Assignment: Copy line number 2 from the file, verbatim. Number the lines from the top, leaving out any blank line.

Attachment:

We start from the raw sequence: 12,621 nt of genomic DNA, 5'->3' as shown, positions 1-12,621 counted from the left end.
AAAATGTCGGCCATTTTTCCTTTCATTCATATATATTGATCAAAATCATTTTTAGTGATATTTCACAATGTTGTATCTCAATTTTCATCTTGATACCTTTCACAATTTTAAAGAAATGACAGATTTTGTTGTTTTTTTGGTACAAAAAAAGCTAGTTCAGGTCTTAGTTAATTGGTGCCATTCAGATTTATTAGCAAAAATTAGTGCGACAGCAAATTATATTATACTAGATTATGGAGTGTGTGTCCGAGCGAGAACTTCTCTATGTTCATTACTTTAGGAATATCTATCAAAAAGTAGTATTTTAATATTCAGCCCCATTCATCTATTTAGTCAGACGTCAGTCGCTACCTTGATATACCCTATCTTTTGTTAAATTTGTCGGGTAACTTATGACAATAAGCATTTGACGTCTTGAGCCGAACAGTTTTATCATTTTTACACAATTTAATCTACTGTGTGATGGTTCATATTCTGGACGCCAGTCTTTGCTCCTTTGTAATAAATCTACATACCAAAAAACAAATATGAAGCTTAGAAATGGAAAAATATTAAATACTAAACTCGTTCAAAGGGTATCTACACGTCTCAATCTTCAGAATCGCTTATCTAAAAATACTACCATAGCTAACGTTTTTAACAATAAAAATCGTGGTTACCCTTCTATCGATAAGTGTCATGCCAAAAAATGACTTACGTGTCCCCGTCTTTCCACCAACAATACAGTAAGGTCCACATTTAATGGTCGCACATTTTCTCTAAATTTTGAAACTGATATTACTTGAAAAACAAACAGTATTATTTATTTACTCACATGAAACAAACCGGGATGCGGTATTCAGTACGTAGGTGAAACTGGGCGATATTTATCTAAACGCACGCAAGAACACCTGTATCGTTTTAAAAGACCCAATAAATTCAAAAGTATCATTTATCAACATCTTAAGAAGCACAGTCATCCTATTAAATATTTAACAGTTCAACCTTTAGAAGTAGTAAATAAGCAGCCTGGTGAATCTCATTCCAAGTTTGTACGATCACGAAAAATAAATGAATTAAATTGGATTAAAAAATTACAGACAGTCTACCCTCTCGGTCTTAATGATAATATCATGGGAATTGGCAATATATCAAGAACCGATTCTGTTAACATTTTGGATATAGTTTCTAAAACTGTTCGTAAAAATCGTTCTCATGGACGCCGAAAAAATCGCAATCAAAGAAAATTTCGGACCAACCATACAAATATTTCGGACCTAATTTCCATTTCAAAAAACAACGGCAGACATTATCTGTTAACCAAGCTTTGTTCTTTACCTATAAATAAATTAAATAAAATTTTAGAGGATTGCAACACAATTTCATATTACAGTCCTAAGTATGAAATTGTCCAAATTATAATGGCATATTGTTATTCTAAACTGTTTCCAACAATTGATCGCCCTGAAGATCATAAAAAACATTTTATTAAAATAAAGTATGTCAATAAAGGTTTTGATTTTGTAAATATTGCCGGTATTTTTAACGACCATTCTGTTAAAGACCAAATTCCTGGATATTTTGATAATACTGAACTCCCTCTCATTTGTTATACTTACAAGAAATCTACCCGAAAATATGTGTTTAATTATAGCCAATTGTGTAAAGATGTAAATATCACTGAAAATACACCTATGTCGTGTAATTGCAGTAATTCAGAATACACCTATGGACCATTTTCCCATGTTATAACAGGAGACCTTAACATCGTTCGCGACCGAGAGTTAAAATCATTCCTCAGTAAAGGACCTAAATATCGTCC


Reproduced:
AAAATGTCGGCCATTTTTCCTTTCATTCATATATATTGATCAAAATCATTTTTAGTGATATTTCACAATGTTGTATCTCAATTTTCATCTTGATACCTTTCACAATTTTAAAGAAATGACAGATTTTGTTGTTTTTTTGGTACAAAAAAAGCTAGTTCAGGTCTTAGTTAATTGGTGCCATTCAGATTTATTAGCAAAAATTAGTGCGACAGCAAATTATATTATACTAGATTATGGAGTGTGTGTCCGAGCGAGAACTTCTCTATGTTCATTACTTTAGGAATATCTATCAAAAAGTAGTATTTTAATATTCAGCCCCATTCATCTATTTAGTCAGACGTCAGTCGCTACCTTGATATACCCTATCTTTTGTTAAATTTGTCGGGTAACTTATGACAATAAGCATTTGACGTCTTGAGCCGAACAGTTTTATCATTTTTACACAATTTAATCTACTGTGTGATGGTTCATATTCTGGACGCCAGTCTTTGCTCCTTTGTAATAAATCTACATACCAAAAAACAAATATGAAGCTTAGAAATGGAAAAATATTAAATACTAAACTCGTTCAAAGGGTATCTACACGTCTCAATCTTCAGAATCGCTTATCTAAAAATACTACCATAGCTAACGTTTTTAACAATAAAAATCGTGGTTACCCTTCTATCGATAAGTGTCATGCCAAAAAATGACTTACGTGTCCCCGTCTTTCCACCAACAATACAGTAAGGTCCACATTTAATGGTCGCACATTTTCTCTAAATTTTGAAACTGATATTACTTGAAAAACAAACAGTATTATTTATTTACTCACATGAAACAAACCGGGATGCGGTATTCAGTACGTAGGTGAAACTGGGCGATATTTATCTAAACGCACGCAAGAACACCTGTATCGTTTTAAAAGACCCAATAAATTCAAAAGTATCATTTATCAACATCTTAAGAAGCACAGTCATCCTATTAAATATTTAACAGTTCAACCTTTAGAAGTAGTAAATAAGCAGCCTGGTGAATCTCATTCCAAGTTTGTACGATCACGAAAAATAAATGAATTAAATTGGATTAAAAAATTACAGACAGTCTACCCTCTCGGTCTTAATGATAATATCATGGGAATTGGCAATATATCAAGAACCGATTCTGTTAACATTTTGGATATAGTTTCTAAAACTGTTCGTAAAAATCGTTCTCATGGACGCCGAAAAAATCGCAATCAAAGAAAATTTCGGACCAACCATACAAATATTTCGGACCTAATTTCCATTTCAAAAAACAACGGCAGACATTATCTGTTAACCAAGCTTTGTTCTTTACCTATAAATAAATTAAATAAAATTTTAGAGGATTGCAACACAATTTCATATTACAGTCCTAAGTATGAAATTGTCCAAATTATAATGGCATATTGTTATTCTAAACTGTTTCCAACAATTGATCGCCCTGAAGATCATAAAAAACATTTTATTAAAATAAAGTATGTCAATAAAGGTTTTGATTTTGTAAATATTGCCGGTATTTTTAACGACCATTCTGTTAAAGACCAAATTCCTGGATATTTTGATAATACTGAACTCCCTCTCATTTGTTATACTTACAAGAAATCTACCCGAAAATATGTGTTTAATTATAGCCAATTGTGTAAAGATGTAAATATCACTGAAAATACACCTATGTCGTGTAATTGCAGTAATTCAGAATACACCTATGGACCATTTTCCCATGTTATAACAGGAGACCTTAACATCGTTCGCGACCGAGAGTTAAAATCATTCCTCAGTAAAGGACCTAAATATCGTCC